Diversity Day: "Racism is not the same everywhere and at all times".

2022-05-31 Prof. Dr. Serhat Karakayalı would like to contribute to moving away from a rigid concept of racism. That would be good for the socio-political debate. The professor for Migration and Mobility at the Faculty of Cultural Studies in an interview.

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"Racism is not the same everywhere and at all times, but emerges from social power relations and these are not rigid structures", Prof. Karakayalı said.
Your research interests include migration and mobility research, racism research, racism theory, solidarity and diversity. What was your path to these research topics?
During my studies, I was actually more concerned with topics such as regulation theory or "insurance as social technology". I then came to migration research via the study of social compromises. Since the end of the 19th century, there has been this connection according to which social cohesion in Europe is thought to be inversely proportional to immigration. But this does not lead to complete isolation, because migrants are needed. This compromise cannot or will not be extended to the whole world of work. What is special about this situation is that now those who do the lowest paid jobs are increasingly people whose marginal position can be justified in a completely different way, for example by interpreting these differences as cultural. The issue of solidarity came into play when it became clear to me that such arrangements are crisis-prone. But the decisive factor for the outcome of such crises is whether those who have been disadvantaged succeed in making their struggle the cause of other groups as well.
Is this also the subject of your latest research project on diversity in organisations?
In a way, yes. We compare large civil society organisations on how they deal with migration-related diversity. These organisations have emerged from social movements and their organisational identity is shaped by a fundamental claim to equality. What particularly interested me was: How do migrant actors argue when they appeal to the solidarity of others? Under what conditions do they succeed in gaining support for their demands for equal representation? Unfortunately, there is no clear answer to this question. But what is noticeable is that accusations of racism are taken seriously more often today, which probably has to do with the fact that the concept of racism now has a certain resonance in the public.
Does this also have consequences for the academic debate on racism in Germany? 
There had been colleagues who had worked with the concept of racism for some time and had brought the international debate to Germany. But in the mainstream of research, the term didn't stand a chance - unless it was about South Africa or the USA. This narrow focus basically prevented us from empirically saturating the concept of racism - instead, concepts from the USA and Great Britain were seamlessly transferred to Germany. Racism is not the same everywhere and at all times, but emerges from social power relations and these are not rigid structures.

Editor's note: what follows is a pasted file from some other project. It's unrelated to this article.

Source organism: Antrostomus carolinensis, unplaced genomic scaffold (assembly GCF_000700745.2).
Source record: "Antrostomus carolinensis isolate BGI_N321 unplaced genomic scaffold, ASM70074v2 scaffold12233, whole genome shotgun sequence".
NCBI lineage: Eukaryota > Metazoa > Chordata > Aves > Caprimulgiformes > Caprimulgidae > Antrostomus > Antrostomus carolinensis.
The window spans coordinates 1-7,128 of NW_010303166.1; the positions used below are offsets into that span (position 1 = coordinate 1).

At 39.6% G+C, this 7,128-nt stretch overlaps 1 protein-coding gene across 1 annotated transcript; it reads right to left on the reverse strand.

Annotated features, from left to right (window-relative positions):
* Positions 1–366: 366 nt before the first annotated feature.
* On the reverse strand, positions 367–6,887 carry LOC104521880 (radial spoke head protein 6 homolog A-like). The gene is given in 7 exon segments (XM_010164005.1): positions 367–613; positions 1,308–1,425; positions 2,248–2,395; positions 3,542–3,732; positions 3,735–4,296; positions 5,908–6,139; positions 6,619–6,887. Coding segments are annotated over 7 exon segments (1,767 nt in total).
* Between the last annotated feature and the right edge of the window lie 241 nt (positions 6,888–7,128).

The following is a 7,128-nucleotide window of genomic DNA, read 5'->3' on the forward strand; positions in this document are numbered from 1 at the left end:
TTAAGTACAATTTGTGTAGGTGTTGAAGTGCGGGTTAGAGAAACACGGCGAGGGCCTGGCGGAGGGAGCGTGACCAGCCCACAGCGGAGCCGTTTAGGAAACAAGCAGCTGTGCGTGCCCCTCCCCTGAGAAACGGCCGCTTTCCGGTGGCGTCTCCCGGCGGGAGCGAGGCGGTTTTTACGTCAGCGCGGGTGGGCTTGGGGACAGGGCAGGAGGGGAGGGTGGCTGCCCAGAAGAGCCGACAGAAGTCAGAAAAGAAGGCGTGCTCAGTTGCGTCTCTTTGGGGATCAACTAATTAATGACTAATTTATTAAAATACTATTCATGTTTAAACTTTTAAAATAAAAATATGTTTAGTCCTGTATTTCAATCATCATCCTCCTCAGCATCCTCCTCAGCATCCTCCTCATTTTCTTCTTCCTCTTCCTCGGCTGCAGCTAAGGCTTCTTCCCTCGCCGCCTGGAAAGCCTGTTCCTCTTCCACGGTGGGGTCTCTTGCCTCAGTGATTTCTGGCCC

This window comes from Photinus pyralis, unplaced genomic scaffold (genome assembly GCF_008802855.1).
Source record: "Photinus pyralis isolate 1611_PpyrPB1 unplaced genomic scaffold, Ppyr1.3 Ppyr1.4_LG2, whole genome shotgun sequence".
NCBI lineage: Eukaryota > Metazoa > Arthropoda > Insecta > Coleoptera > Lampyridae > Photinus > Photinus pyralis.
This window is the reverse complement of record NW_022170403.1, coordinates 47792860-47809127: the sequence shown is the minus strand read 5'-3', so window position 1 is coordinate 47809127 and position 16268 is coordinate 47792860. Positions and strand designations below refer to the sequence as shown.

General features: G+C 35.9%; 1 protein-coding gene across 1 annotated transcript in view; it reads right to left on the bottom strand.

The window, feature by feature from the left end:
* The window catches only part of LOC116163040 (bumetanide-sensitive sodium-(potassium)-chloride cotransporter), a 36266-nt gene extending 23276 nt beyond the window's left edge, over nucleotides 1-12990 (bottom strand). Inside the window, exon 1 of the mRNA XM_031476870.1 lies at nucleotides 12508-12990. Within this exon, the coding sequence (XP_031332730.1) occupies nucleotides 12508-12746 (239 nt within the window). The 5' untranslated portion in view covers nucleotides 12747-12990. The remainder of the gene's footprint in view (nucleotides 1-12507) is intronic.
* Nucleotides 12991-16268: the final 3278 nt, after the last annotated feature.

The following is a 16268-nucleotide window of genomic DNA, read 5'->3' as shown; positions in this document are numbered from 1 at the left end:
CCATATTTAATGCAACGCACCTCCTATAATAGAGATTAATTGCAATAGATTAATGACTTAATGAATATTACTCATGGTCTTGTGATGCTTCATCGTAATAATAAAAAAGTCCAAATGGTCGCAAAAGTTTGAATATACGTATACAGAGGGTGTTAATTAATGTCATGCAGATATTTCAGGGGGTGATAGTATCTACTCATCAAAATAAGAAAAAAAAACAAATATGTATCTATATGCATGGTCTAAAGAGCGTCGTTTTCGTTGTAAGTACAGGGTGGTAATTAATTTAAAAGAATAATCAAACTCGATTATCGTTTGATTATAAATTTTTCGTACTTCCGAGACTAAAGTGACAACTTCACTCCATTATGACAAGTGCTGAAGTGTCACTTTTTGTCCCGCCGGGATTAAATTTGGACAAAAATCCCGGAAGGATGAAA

What is your approach to researching racism?
A lot of research on racism goes like this: you take a common definition and then you investigate people - alone or in groups - but also texts, images and other artefacts to see whether and to what extent they are "racist". That is certainly necessary, but from my point of view, it is much more exciting to confront the epistemic fuzziness of the term. That "races" or their counterparts, "cultures", are socially constructed is too often brought up as a solution and answer, but this is where it starts to get exciting, because almost everything is socially constructed, but not in the same way, but with very different modalities. Some social facts appear as second nature, while others are transparent to all as conventions. Conventional definitions of racism are usually interested in a section of this continuum (or claim that everything is the same), but I am interested in the transitions between these different aggregate states. What processes lead to changes or metamorphoses? This seems to me to be an essential prerequisite for understanding why there are temporal and geographical differences in the first place. Why does one group become the object of processes of racialisation in one country and a completely different group in another? What complicates the whole thing even more is that people resist such racialisations and their consequences. These resistances dynamise processes of racialisation and in turn contribute to the fact that racism is always changing. So, I want to contribute to moving away from a rigid concept of racism towards a dynamic one in which racism is permeated by conflicts. That would also be good for the socio-political debate. 
Thank you very much for the interview!

On 31st May 2022 at 5 p.m., the lecture "The metamorphoses of the concept of racism - and related challenges of a research field" will take place in C40.606 as part of this year's Diversity Day. The concept of racism has been reinterpreted and reworked several times. The lecture by Prof. Dr. Serhat Karakayalı will take such conflicts of interpretation about the scope and basic theoretical assumption of the concept of racism as a starting point for an analysis of social negotiation processes. One of the questions to be addressed is why the term was so resisted in the sciences, especially in Germany, where racism was state doctrine during the National Socialist regime, or how the term came to rise internationally from the 1960s onwards. Against the background of such historical reconstructions, current controversies surrounding the term are classified.


  • Prof. Dr. Serhat Karakayali